Cornus unalaschkensis Bunchberry
(formerly known as Cornus canadensis var. intermedia)
Valley bottoms to subalpine.
Local occurrence (where, how common)
Very common in shady, moist forested wetlands in
Moist coniferous forests; bogs; grows on stumps and logs in maritime forests; Growth most vigorous in partial shade; Moist, well drained sites preferred. It is considered a facultative wetland plant.
Plant strategy type/successional stage (stress-tolerator, competitor, weedy/colonizer, seral, late successional)
C. unalaschkensis is a clonal perennial that relies heavily on vegetative regeneration to maintain itself and spread. Responds vigorously to disturbance; C. unalaschkensis had sprouted from rhizomes in previously clearcut areas, blowdown, and scorched sites.
Montane Coniferous Wetlands;
May be collected as: (seed, layered, divisions, etc.)
Division most successful method, but can be collected by seed.
Salvage must be done while leaves are still on so you can see them; collect seeds August to October, as soon as the fruit are ripe.
Seed germination (needs dormancy breaking?)
If seeds are sown right away, you don’t need to remove the flesh. Some seeds may not germinate until the second spring, or possibly the third spring; need cold stratification.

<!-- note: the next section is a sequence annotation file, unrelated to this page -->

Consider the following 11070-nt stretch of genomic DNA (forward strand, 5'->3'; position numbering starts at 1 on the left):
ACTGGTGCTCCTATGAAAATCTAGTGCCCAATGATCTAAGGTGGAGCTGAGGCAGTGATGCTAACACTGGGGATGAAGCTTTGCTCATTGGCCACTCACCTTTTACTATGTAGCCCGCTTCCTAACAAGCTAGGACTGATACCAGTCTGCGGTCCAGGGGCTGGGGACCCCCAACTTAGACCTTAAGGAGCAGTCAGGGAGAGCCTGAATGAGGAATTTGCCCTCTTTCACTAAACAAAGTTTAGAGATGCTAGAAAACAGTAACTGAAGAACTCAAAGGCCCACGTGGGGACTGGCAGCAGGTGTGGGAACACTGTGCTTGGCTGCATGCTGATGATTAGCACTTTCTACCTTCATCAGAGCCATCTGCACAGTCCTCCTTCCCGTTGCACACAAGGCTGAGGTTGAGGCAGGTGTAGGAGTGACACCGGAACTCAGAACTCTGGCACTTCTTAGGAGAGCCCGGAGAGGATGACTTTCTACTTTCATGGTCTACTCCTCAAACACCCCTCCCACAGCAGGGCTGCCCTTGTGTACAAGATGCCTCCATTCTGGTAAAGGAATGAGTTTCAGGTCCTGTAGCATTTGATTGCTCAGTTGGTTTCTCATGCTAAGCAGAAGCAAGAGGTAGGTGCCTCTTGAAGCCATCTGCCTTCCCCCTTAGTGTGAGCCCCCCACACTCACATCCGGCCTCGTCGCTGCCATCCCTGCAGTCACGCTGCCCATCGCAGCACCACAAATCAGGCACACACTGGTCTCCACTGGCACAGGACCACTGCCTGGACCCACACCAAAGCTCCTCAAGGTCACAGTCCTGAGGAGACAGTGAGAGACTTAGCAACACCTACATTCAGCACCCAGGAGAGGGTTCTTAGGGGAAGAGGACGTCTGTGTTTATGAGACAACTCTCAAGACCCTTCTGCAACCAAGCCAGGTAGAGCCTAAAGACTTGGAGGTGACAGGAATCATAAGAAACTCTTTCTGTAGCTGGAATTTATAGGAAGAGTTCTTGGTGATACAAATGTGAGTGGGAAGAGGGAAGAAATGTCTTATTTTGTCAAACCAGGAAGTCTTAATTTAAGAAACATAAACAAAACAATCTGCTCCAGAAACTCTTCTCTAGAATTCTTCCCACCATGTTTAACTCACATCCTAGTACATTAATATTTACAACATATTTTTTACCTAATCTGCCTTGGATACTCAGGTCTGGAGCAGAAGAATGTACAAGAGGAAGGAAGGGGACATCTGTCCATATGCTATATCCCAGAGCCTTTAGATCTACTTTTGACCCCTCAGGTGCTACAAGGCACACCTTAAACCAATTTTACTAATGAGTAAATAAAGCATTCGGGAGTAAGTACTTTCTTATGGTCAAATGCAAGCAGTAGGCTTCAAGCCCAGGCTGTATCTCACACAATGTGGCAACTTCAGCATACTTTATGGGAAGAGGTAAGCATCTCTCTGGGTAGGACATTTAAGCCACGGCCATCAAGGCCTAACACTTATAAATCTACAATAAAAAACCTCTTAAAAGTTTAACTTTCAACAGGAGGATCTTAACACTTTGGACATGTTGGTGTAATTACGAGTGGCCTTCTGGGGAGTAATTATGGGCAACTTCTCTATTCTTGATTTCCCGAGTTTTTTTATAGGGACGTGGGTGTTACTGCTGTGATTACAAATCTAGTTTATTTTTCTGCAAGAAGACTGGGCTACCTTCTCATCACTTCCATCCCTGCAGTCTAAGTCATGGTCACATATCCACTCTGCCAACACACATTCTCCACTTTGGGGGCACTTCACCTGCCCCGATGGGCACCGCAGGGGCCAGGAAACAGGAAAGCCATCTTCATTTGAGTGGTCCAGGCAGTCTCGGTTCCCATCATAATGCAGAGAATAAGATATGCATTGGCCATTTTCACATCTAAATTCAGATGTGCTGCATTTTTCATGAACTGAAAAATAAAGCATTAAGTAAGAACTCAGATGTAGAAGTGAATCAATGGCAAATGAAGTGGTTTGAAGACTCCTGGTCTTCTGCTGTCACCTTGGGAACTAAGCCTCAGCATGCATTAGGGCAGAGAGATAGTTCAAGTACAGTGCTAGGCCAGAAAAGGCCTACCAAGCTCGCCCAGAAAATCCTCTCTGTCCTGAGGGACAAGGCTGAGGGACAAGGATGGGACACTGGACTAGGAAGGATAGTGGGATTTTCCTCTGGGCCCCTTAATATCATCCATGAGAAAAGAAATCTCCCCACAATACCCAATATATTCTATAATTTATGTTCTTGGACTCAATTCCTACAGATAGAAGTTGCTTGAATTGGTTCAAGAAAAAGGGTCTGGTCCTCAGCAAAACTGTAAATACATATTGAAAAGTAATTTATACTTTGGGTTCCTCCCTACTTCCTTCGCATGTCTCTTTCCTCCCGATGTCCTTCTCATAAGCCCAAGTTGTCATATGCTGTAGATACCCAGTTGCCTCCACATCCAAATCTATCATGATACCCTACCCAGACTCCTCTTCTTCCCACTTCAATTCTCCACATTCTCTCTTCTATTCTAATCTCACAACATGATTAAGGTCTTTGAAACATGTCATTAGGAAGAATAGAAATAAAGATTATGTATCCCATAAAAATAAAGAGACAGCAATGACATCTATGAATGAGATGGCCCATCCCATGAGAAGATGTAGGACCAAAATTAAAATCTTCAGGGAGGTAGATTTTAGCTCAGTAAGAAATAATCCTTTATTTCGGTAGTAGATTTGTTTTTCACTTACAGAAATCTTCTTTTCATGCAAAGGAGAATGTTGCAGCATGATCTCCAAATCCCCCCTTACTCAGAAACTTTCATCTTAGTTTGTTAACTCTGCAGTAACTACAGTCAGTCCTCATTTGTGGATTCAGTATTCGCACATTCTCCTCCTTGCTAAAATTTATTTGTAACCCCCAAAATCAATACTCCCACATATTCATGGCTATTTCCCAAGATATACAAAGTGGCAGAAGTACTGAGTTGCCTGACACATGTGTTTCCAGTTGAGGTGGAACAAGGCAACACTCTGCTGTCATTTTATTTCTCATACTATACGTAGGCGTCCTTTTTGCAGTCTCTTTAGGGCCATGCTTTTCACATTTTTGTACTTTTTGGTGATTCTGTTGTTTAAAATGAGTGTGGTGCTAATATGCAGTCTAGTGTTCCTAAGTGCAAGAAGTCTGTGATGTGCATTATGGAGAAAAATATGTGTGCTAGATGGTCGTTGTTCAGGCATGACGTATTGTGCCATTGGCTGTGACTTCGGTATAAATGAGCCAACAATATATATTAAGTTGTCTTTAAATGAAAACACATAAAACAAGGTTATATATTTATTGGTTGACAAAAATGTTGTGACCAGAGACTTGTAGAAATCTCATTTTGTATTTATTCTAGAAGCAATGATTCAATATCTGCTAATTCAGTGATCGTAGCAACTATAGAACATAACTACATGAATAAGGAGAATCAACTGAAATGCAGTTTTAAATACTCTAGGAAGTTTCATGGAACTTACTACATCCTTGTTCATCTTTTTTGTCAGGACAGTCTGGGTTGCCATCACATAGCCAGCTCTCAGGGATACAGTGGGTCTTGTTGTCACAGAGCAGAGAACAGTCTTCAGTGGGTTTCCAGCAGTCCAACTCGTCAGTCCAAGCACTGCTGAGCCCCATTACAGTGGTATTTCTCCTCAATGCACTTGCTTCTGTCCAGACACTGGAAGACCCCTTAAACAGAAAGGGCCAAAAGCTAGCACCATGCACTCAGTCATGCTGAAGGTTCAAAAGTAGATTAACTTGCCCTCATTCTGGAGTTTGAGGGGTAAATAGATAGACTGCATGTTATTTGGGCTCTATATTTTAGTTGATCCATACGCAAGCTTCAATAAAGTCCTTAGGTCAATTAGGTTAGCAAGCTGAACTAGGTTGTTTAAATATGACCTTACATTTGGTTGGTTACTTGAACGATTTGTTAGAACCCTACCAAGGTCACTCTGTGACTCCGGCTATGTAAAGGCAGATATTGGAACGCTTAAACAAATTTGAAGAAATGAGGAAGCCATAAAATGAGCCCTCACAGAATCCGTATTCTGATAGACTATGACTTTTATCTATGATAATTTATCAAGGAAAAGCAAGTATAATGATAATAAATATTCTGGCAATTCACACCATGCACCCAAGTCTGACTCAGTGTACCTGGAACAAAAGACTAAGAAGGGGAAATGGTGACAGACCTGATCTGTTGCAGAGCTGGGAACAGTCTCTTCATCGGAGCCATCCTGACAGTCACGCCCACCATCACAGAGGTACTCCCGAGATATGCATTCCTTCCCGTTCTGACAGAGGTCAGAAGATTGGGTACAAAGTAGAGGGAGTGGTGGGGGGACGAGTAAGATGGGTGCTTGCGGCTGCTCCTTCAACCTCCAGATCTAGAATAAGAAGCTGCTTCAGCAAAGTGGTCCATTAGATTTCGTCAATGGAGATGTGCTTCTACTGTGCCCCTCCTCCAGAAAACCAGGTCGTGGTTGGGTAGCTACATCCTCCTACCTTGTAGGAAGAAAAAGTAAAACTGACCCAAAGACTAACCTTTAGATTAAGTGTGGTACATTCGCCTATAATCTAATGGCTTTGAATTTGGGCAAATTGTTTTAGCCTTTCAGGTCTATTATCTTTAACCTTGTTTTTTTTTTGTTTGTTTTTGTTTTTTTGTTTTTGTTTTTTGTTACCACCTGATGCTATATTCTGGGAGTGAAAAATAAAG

Seed life (can be stored, short shelf-life, long shelf-life)
Propagation recommendations (plant seeds, vegetative parts, cuttings, etc.)
Seedlings grown from seed have a greater chance of survival, but division is the most successful method.
Soil or medium requirements (inoculum necessary?)
Prefers acid soils (pH 3.0 to 7.9) that are somewhat damp most of the year. Cannot survive in summer soils warmer than 65º F.
Installation form (form, potential for successful outcomes, cost)
Division most successful method; most regeneration is by rhizome. Low fruit set, low germination and survival rates, and slow early growth limit reproduction by seed.
No information found.
Care requirements after installed (water weekly, water once etc.)
Requires frequent watering until well established.
Early growth and clonal development are slow and survival is low (13
percent by the fourth year). After 3 years, seedlings averaged 1 inch
(25 mm) in height.
Leigh, M. 1999. Grow You Own Native Landscape.
Native Plant Salvage Project ; WSU Cooperative
Pojar, J. and A.
MacKinnon. 1994. Plants of the
Data compiled by Mike Cooksey,